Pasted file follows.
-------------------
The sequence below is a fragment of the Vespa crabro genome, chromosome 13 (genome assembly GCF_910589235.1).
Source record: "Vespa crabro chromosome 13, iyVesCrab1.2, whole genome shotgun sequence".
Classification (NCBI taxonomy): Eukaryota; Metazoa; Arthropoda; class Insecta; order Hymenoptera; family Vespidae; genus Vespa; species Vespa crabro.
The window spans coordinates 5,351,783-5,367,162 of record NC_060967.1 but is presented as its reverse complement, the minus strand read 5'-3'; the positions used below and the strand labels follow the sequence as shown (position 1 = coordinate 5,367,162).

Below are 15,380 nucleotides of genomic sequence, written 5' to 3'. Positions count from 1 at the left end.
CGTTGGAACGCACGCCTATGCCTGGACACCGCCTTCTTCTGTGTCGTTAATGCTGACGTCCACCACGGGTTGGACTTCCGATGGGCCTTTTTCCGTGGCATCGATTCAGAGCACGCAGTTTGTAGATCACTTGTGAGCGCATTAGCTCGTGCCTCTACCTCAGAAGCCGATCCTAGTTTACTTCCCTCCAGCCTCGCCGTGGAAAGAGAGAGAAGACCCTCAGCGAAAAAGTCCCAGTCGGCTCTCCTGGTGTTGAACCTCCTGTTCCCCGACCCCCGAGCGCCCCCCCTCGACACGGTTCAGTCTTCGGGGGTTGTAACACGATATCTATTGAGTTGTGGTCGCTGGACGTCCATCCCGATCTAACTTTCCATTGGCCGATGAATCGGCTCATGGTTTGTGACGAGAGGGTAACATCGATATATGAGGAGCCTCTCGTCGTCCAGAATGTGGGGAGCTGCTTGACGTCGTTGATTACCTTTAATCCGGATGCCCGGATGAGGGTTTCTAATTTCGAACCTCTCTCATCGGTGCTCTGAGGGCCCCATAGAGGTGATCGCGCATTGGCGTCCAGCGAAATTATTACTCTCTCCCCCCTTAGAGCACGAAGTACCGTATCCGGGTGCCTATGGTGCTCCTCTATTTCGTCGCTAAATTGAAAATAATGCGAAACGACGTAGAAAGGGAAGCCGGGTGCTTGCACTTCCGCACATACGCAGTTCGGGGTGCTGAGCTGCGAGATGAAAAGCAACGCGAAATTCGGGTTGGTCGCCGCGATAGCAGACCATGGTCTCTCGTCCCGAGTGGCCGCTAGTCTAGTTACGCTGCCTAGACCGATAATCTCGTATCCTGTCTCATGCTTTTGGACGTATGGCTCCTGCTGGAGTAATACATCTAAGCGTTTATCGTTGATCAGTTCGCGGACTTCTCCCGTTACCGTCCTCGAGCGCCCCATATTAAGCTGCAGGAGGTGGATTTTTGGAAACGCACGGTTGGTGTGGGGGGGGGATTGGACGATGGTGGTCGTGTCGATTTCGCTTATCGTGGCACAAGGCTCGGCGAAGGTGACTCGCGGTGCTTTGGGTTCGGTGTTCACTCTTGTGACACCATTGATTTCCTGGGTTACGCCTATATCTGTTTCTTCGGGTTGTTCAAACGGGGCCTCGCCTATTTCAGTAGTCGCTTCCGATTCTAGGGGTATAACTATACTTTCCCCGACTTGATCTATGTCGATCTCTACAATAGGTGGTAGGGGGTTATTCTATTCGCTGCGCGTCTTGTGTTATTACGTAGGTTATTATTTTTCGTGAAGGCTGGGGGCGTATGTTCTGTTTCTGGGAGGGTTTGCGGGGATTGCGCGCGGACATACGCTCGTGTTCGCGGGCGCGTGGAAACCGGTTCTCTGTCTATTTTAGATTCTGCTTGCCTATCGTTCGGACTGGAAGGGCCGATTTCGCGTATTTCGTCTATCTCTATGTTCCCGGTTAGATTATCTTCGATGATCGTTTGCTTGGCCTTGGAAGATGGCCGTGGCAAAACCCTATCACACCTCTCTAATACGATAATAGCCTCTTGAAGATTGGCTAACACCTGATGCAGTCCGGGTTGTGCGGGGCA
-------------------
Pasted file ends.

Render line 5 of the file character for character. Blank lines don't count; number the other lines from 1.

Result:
Below are 15,380 nucleotides of genomic sequence, written 5' to 3'. Positions count from 1 at the left end.